Vint Launches A Monthly Subscription Service Offering Unlimited On-Demand Fitness Training

Vint Launches A Monthly Subscription Service Offering Unlimited On-Demand Fitness Training

Two months after bringing its fitness marketplace to San Francisco, Vint is introducing a new way for users to set up 1-on-1 or group workout sessions with trainers in the form of a $120 monthly subscription that lets you arrange as many meetups as you’d like.

The subscription service, known as Vint Unlimited, encompasses all of the workouts available on Vint today. That means you could go meet a trainer who specializes in pumping iron on Monday at a location that lets you hit all your major muscle groups and meet a CrossFit instructor in the park on Tuesday or Wednesday. Vint Unlimited won’t come online until November 1 (and that will only be in, though users who sign up now can get a week free to try it out.

On a phone call, Vint CEO Louise Eriksson told TechCrunch that the idea behind the new subscription is to eliminate the friction involved in fitness — committing to a contract at the gym, making time to go, and sticking with a routine. While I certainly believe that workout schedules and gym membership are daunting and a turn off to many that would like to get in better shape, I’d say the biggest “friction” when it comes to fitness is shear human laziness — Vint isn’t going to convince many people who aren’t willing to get up and go for a walk or jog and maybe do some body weight exercises to commit to spending $120 per month to get training that still involves meeting someone and putting themselves through intense exercise.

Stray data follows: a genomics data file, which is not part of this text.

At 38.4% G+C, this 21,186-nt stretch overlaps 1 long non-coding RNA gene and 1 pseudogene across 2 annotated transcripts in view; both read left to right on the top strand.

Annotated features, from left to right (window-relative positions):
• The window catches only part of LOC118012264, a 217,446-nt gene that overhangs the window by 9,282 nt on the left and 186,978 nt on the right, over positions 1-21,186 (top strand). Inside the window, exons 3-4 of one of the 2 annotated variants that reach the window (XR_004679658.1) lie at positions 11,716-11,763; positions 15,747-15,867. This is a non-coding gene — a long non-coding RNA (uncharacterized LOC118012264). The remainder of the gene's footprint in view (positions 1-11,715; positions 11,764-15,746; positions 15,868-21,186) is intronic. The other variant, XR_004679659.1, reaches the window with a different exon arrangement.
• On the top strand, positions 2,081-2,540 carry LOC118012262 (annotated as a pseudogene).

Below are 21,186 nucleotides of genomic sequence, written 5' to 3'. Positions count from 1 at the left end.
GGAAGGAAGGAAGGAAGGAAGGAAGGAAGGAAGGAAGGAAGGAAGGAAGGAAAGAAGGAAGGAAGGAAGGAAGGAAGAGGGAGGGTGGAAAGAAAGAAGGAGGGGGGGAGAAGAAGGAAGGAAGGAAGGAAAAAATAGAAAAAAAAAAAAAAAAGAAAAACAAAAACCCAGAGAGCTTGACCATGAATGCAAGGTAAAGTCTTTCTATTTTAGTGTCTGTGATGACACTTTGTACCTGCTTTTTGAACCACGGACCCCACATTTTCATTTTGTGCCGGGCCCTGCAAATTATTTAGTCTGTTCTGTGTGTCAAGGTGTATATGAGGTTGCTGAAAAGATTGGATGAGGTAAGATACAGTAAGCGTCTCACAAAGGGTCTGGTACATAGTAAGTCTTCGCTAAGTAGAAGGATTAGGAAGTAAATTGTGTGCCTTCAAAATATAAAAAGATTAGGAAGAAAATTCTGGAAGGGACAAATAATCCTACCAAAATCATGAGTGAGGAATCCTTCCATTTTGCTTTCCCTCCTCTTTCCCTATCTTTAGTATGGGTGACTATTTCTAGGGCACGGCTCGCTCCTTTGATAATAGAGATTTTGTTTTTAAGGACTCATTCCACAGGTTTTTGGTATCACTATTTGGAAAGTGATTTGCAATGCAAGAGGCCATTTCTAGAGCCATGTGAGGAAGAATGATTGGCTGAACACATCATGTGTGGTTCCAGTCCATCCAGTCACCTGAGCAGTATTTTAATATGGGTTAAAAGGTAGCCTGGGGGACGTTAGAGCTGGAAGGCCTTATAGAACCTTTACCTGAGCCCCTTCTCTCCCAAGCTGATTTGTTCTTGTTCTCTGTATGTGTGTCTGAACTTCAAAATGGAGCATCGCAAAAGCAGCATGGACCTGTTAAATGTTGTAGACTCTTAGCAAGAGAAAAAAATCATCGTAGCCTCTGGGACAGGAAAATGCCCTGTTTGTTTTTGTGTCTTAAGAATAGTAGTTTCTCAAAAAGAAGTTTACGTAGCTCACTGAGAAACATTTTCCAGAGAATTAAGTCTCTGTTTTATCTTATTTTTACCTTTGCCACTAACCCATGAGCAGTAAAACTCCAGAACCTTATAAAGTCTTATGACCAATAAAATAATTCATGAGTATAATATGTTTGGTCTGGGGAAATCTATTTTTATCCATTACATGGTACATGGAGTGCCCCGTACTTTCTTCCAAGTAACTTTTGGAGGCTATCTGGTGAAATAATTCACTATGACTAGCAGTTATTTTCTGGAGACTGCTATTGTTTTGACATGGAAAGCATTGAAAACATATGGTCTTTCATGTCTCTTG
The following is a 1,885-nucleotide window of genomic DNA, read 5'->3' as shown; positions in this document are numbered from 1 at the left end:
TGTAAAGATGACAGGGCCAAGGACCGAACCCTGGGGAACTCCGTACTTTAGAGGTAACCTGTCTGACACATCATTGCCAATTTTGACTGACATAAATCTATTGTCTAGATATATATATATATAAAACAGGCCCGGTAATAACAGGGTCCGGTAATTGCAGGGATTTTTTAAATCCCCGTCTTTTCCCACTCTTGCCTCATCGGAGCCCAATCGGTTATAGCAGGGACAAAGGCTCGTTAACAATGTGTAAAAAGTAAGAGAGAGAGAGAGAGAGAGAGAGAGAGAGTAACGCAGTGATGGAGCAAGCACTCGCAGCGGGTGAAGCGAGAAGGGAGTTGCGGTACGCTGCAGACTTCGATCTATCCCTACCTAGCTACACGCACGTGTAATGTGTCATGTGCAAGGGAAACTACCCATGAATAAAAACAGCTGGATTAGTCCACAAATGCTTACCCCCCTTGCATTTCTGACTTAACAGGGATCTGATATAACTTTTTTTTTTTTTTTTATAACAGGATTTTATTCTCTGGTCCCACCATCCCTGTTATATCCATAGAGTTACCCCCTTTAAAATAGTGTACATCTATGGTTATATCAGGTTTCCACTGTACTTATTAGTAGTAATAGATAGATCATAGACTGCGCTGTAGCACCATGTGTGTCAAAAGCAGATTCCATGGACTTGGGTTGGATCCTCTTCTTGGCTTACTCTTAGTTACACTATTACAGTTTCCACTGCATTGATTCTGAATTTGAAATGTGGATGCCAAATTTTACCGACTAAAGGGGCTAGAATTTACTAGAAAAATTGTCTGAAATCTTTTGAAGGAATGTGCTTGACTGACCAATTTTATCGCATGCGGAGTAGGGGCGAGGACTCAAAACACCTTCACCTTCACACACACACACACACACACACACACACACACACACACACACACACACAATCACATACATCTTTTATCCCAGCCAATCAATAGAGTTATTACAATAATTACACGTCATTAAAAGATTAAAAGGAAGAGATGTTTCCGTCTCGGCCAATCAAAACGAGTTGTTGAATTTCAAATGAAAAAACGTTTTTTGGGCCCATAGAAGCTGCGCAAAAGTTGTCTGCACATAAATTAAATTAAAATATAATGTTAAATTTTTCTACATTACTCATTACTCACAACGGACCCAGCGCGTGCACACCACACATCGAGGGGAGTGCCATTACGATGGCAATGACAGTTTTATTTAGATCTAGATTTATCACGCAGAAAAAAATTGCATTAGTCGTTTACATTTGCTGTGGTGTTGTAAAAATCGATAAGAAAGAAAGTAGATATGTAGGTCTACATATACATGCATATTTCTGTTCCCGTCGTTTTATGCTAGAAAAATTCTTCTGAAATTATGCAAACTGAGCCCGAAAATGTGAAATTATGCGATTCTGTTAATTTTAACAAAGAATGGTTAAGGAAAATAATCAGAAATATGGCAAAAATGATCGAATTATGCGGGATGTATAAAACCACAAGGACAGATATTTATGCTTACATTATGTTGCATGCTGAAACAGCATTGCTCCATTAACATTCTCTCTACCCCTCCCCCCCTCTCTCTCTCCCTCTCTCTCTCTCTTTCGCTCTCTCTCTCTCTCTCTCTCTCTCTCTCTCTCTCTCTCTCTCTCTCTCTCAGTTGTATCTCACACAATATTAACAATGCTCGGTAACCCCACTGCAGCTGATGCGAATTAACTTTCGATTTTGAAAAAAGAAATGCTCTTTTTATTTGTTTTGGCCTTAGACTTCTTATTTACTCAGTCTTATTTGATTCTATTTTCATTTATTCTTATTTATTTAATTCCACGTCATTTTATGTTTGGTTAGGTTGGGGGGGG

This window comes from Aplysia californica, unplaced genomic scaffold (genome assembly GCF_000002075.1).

But for those who already pay a monthly fee, Vint Unlimited seems like a pretty great deal. Doing the same routine every week kind of sucks — that’s why I tend to give up on my fitness plans every few months, at least. Being able to switch between tennis, boxing, and ballroom dancing (I am not brave enough to pick up pole dancing just yet) keeps things fresh. And with the new Recommendations feature, Vint lets you say what times are best for your workout on a given week and the kinds of routines you’d be willing to try and then suggests a couple of trainers you might like — or, you can use the new Social Feed to take up the same routines as your friends using the app. There’s bound to be some overlap anyway, given the fact that there are only 60 or so trainers in the San Francisco at the moment, so you might as well work out with friends when you find someone you all like.

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Ebenezer Obasi

Senior executive editor at EwtNet
A web developer, IT undergrad, terrible entrepreneur, internet freak and a man of a few other incongruous talents, Ebenezer has been writing on technology since 2012, and plans to do so until a few days before his ultimate fate: cryogenic preservation. If resurrected, he is likely to go back to writing on technology.

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